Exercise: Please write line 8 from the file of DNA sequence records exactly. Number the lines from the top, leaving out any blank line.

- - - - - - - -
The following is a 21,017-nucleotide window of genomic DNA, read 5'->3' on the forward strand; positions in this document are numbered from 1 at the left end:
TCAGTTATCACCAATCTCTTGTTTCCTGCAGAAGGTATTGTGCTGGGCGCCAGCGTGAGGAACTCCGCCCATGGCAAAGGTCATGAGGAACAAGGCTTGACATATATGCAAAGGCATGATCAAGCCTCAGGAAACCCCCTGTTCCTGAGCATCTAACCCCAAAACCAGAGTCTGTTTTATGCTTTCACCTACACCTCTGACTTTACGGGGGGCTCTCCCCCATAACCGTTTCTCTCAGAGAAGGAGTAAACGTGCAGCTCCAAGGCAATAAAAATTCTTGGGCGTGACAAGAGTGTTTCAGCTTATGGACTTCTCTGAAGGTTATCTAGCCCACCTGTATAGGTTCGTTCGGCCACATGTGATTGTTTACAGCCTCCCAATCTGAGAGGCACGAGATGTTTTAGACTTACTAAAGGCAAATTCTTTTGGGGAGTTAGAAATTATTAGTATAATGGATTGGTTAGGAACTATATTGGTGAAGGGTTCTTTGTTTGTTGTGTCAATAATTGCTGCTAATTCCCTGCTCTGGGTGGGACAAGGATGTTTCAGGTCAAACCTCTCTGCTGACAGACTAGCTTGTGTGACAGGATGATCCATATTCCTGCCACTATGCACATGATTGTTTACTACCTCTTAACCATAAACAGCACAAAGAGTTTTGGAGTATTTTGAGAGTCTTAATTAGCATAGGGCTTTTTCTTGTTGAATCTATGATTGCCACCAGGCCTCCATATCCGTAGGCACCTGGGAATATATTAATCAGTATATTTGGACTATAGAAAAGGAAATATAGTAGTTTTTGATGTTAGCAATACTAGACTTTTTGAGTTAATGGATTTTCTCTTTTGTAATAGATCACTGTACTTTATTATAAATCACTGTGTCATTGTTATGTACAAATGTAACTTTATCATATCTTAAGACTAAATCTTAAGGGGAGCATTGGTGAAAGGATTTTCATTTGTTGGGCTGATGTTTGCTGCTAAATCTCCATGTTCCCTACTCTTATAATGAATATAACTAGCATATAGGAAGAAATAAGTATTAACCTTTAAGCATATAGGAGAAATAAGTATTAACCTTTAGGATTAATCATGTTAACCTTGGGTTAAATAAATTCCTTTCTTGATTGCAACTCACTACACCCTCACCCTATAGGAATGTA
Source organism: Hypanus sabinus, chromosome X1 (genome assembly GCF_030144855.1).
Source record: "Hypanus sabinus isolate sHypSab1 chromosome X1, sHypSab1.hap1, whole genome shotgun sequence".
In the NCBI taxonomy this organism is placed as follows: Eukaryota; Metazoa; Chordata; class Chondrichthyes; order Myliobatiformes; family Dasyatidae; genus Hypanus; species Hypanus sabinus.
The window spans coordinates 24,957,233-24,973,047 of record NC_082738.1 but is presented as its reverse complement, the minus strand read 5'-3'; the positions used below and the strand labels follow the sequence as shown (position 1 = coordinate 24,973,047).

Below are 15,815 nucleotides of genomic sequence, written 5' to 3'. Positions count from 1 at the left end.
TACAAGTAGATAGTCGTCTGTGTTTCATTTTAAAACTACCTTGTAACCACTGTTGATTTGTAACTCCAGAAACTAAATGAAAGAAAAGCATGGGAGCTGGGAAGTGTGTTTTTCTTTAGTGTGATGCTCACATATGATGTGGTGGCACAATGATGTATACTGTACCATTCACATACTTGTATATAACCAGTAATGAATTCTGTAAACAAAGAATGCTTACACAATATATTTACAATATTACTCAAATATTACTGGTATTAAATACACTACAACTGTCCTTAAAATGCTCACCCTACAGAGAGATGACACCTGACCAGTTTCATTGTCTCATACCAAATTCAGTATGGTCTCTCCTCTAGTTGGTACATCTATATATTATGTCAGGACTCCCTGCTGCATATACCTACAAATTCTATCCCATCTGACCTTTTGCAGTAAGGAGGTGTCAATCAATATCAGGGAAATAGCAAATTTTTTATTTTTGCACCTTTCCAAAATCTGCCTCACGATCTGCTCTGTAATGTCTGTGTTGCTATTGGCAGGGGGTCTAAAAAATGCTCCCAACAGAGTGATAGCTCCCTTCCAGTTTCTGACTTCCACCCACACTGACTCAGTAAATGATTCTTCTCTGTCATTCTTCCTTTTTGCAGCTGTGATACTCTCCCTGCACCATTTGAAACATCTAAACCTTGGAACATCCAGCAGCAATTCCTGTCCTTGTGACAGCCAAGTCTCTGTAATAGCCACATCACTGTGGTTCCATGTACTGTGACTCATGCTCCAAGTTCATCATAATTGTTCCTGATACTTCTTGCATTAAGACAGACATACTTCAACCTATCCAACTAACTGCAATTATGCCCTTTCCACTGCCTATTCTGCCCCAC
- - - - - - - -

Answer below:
TACAAGTAGATAGTCGTCTGTGTTTCATTTTAAAACTACCTTGTAACCACTGTTGATTTGTAACTCCAGAAACTAAATGAAAGAAAAGCATGGGAGCTGGGAAGTGTGTTTTTCTTTAGTGTGATGCTCACATATGATGTGGTGGCACAATGATGTATACTGTACCATTCACATACTTGTATATAACCAGTAATGAATTCTGTAAACAAAGAATGCTTACACAATATATTTACAATATTACTCAAATATTACTGGTATTAAATACACTACAACTGTCCTTAAAATGCTCACCCTACAGAGAGATGACACCTGACCAGTTTCATTGTCTCATACCAAATTCAGTATGGTCTCTCCTCTAGTTGGTACATCTATATATTATGTCAGGACTCCCTGCTGCATATACCTACAAATTCTATCCCATCTGACCTTTTGCAGTAAGGAGGTGTCAATCAATATCAGGGAAATAGCAAATTTTTTATTTTTGCACCTTTCCAAAATCTGCCTCACGATCTGCTCTGTAATGTCTGTGTTGCTATTGGCAGGGGGTCTAAAAAATGCTCCCAACAGAGTGATAGCTCCCTTCCAGTTTCTGACTTCCACCCACACTGACTCAGTAAATGATTCTTCTCTGTCATTCTTCCTTTTTGCAGCTGTGATACTCTCCCTGCACCATTTGAAACATCTAAACCTTGGAACATCCAGCAGCAATTCCTGTCCTTGTGACAGCCAAGTCTCTGTAATAGCCACATCACTGTGGTTCCATGTACTGTGACTCATGCTCCAAGTTCATCATAATTGTTCCTGATACTTCTTGCATTAAGACAGACATACTTCAACCTATCCAACTAACTGCAATTATGCCCTTTCCACTGCCTATTCTGCCCCAC